"Quality over quantity."
I grew up hearing my mom say this often throughout my life. It's ingrained as part of my perspective on the world, but I feel whole heartedly about the value of this approach to many aspects of life.
Over the past year, so many things have become available online. Even more than we had prior to the pandemic - which was still a LOT of information that you could access from anywhere. I think music and music education could benefit tremendously from this transition - imagine accessing whoever has the skills you seek no matter where you or they live! Through this push to move online, I've seen many musicians take different approaches to marketing themselves and their skills.
You may have already noticed the typical "format" that is used for online marketing. Some snazzy looking instagram posts, a website, and some generic text about the value of the product or offering. Over the past year, a lot of companies have included their social, moral, and ethical causes in effective and not so effective ways. You may have noticed marketing on every digital platform that is both compelling and genuine, and overwhelming and insincere.
Like when we meet people in real life, we make judgements based on our impression of a person or product. Sometimes those judgements are wrong, but you can usually trust your gut if you think someone is being untruthful or if something just doesn't "seem right."
When more and more musicians began expanding their online presence as things shut down in 2020, this was very much the case. You could tell if something special was being offered, or if the person sharing it seemed on the level.
But there's another layer in between legitimate, high quality educational or performance offerings, and offerings that look amazing and don't live up to the hype. In between these two rungs on the ladder is what's offered because people would rather share something than nothing. A lot of the internet falls on this middle rung, in my opinion.
This is what makes me wonder. Is sharing something always better?
This is not just a question for musicians. This is a question for all of us who share on social media as the digital face of a business, and also as humans.
Let's say you are a chef with a large following online - sharing your morning breakfast and coffee routines is probably pretty interesting to those who follow you. It's also relevant to your business and gives insight into how someone with a lot of knowledge in their field is using it in their personal life.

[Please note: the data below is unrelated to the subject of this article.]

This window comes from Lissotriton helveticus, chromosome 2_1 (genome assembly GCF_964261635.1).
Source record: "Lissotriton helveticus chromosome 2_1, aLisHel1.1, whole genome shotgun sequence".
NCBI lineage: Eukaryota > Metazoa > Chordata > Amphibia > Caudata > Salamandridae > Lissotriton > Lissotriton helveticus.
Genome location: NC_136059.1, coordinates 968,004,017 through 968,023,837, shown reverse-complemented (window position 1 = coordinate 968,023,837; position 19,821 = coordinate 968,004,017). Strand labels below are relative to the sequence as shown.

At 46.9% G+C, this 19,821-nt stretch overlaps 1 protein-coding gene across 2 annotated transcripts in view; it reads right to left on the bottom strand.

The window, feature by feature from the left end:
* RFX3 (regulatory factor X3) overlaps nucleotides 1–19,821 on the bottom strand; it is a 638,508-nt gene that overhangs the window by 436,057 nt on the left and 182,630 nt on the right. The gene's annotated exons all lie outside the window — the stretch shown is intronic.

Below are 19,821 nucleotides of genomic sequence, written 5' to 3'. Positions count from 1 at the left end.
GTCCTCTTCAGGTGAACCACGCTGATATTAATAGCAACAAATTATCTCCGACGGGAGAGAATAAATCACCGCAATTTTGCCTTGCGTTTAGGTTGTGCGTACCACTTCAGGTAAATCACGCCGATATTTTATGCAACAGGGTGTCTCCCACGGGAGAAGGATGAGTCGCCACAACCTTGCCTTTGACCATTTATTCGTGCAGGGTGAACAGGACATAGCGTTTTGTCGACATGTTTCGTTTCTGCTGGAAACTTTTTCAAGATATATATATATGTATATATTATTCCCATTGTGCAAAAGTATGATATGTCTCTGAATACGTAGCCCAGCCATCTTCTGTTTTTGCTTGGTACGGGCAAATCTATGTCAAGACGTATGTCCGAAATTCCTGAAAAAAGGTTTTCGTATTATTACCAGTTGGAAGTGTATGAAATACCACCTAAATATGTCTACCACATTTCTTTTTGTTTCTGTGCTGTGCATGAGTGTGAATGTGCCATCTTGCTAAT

But, let's say this same chef starts sharing bits and pieces of their personal life, maybe no-makeup selfies and personal clutter. Is this interesting in a human interest kind of way? Yes, maybe to some. It might make them more relatable, but does it really add quality to their mission? Not that I can see. From my perspective, this adds to the clutter online. It's just one more thing we can use to distract ourselves. Now, instead of only checking this chef's Instagram account for new recipes, I find myself watching ten minutes of archived stories about skin care.
My point with this example is that while some people do find more information and sharing more interesting, I don't think it's helping us. (I have certainly fallen guilty to wasting a lot of time on this kind of content - I am human, after all).
I don't think that selling basic skills like they are unique and ground breaking is helping us, either. Of course you need to market what you are good at in a genuine way, and you should be good at the fundamentals of what you do (a lot of my studio's success is because I am good at teaching the basics, and that is a worthwhile and marketable skill without trying to display it as something it's not!).
I'm also not suggesting that we don't share anything fun. You should be yourself. Love to meditate? (I do!) Maybe you love video games or reading. Or, you're training for a half marathon and love the enneagram. You can share the things that make you you in a meaningful way, and to some extent you should. It will help you connect with like minded people and project who you are and what you value at your core
What I am suggesting is that we share thoughtfully. That we share genuinely what our real skills are for their intrinsic value without overplaying them, and without cluttering those genuine skills and interests with a lot of noise just because we can.
Maybe this means you post a little less, but when you do I bet it will be really good, really worthwhile for those who read it, and way more appealing because the value will be evident to your audience (however big or small).
That's quality over quantity, and quality is how I believe we make an impact.